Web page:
Our research interest: Spatio-Temporal Cell Division Control during Animal Development

Our life starts from a single cell —a fertilized egg that undergoes cell divisions to eventually produce 37.2 trillion cells consisting of our body. In the course of cell proliferation, orientation and timing of cell division need to be orchestrated to ensure proper tissue and organ formation.

During cell division, individual cells in the developing animal receive diverse sets of physical and chemical information/cues. However, the causal relationship between these cues and timing/orientation outcomes of cell division remain largely unknown due to tissue complexity; the important outstanding questions in the field are – how a cell interprets environmental information to specify cell division, and how a cell controls downstream cell division regulators in a context-specific manner? Identification of these core mechanisms will substantially advance our understanding of the regulation of cell division during development.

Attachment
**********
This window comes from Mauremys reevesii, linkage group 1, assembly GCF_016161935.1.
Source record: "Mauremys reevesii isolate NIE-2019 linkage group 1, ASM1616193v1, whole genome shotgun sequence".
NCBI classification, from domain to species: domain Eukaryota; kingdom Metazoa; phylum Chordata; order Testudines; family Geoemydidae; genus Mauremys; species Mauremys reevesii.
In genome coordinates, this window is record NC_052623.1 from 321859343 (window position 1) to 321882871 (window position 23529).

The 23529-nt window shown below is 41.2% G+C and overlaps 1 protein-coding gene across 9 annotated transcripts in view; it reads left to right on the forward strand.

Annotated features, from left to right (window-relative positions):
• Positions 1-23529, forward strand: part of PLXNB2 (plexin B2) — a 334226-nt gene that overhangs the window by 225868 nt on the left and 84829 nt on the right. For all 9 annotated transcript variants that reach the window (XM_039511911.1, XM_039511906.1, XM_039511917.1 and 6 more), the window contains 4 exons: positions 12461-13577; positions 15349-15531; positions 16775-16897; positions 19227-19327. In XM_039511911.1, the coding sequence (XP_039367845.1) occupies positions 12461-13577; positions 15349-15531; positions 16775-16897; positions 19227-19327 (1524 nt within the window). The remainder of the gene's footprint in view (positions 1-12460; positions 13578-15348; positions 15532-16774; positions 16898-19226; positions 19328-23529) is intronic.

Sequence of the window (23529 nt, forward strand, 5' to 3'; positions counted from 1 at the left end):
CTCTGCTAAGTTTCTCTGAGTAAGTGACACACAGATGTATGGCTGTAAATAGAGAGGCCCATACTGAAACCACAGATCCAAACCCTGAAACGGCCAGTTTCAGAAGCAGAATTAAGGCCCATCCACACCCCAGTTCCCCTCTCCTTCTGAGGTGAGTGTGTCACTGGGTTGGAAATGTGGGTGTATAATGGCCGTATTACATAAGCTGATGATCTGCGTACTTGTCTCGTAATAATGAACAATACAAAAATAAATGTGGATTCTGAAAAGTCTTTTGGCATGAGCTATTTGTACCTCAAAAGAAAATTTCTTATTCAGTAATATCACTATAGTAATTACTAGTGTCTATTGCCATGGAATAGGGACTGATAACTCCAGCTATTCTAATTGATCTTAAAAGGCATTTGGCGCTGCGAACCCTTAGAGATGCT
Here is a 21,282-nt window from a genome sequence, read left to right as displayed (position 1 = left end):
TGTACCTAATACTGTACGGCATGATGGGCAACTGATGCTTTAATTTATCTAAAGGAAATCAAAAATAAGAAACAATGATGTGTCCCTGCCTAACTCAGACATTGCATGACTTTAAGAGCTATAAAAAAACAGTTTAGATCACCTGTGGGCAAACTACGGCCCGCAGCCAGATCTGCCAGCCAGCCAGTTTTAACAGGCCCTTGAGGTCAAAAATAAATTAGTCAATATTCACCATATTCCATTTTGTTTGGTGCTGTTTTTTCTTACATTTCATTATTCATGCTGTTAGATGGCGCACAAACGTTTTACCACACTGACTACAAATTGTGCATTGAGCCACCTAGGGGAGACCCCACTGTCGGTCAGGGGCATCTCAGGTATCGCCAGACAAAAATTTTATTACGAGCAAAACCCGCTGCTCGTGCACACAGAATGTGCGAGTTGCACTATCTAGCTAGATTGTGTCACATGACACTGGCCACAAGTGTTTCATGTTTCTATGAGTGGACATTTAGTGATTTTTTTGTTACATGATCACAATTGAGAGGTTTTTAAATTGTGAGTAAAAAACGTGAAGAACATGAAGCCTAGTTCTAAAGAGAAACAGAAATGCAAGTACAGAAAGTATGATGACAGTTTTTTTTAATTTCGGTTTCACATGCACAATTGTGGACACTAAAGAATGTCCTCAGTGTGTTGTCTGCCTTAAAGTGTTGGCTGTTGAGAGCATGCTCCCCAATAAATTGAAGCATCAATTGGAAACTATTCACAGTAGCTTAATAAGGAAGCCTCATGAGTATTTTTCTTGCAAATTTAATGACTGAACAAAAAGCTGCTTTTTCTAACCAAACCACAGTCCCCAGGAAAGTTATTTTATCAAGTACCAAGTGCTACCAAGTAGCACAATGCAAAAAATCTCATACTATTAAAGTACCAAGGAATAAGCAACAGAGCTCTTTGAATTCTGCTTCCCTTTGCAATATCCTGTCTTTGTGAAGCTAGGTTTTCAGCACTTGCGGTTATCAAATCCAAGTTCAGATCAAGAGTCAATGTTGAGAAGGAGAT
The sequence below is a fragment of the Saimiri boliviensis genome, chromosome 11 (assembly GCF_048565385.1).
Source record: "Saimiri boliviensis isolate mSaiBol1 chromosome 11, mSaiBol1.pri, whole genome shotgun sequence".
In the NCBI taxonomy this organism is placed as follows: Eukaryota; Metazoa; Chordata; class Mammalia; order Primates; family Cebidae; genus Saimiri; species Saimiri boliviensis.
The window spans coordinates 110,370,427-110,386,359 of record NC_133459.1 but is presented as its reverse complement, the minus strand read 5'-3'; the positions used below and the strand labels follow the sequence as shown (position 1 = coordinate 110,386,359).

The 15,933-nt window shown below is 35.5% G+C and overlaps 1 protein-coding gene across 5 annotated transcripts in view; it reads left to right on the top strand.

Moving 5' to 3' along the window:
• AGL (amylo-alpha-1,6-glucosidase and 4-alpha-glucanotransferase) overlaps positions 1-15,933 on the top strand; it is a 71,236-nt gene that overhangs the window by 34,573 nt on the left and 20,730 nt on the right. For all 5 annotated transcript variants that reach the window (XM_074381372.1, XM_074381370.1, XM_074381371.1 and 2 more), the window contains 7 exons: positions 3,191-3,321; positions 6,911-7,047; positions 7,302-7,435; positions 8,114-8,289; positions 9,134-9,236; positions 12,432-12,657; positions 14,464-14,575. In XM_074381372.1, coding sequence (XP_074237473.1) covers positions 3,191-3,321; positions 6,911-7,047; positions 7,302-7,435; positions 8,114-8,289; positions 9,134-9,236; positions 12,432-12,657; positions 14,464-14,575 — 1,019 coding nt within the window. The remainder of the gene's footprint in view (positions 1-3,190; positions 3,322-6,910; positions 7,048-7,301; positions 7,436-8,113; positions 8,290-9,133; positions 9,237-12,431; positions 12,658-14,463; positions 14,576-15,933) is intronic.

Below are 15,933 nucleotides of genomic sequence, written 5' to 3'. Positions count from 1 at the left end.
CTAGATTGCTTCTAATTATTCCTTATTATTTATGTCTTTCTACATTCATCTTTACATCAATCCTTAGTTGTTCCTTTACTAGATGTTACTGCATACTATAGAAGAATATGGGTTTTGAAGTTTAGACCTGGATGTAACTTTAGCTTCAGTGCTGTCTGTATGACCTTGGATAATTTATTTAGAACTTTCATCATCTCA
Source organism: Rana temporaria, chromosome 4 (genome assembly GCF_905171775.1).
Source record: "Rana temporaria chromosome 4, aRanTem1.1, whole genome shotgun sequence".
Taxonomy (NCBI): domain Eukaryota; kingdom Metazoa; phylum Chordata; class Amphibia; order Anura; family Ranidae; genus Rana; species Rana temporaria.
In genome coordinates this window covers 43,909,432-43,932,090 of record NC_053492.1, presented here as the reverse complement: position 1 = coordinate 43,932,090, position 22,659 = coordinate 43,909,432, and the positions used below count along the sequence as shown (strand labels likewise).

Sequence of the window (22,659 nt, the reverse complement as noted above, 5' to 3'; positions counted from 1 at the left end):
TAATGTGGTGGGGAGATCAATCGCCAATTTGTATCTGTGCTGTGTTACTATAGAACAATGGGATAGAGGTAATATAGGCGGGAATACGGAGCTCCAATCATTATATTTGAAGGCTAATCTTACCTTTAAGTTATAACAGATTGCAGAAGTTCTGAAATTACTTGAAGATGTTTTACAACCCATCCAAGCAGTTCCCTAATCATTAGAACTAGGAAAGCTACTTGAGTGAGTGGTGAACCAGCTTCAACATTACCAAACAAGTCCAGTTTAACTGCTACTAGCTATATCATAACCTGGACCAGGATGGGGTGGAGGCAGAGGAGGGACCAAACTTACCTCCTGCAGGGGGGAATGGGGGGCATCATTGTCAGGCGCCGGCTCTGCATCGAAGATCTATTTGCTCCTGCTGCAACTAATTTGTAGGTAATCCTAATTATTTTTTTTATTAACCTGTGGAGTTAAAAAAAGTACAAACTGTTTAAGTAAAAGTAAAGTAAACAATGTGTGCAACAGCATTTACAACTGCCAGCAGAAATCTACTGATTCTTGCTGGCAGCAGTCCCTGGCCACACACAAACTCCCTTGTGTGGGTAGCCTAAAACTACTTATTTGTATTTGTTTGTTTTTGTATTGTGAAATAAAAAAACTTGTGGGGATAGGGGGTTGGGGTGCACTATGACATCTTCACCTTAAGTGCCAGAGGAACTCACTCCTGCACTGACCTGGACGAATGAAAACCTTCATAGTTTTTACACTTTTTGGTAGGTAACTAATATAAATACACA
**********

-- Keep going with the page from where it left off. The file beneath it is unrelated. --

On top of that, defects in cell division dynamics are often associated with cancer, neurodegenerative diseases, and leukemia. Our analysis of multicellular regulations of cell division should determine new mechanisms and regulators of cell division that might be useful to find a cure for cell division anomalies in human diseases.

(frog embryonic division; movie by francischeefilms)

Combined Stacks2

Embryogenesis of nematode Ascaris megalocephala (aka Parascaris equorum) Müller H., 1903
Cell division axes are oriented in diverse angles and timing are different between head and tail to shape embryo.

Our Model System

We primarily use Caenorhabditis elegans as a model system to analyze cell division control; they have invariant cell division orientation and timing among individuals, thereby allowing us to perform single-cell level quantitative analysis of cell division dynamics. Furthermore, core cell division machineries are well-conserved between human and this tiny nematode allowing us to uncover the unified mechanism that rule animal cell division.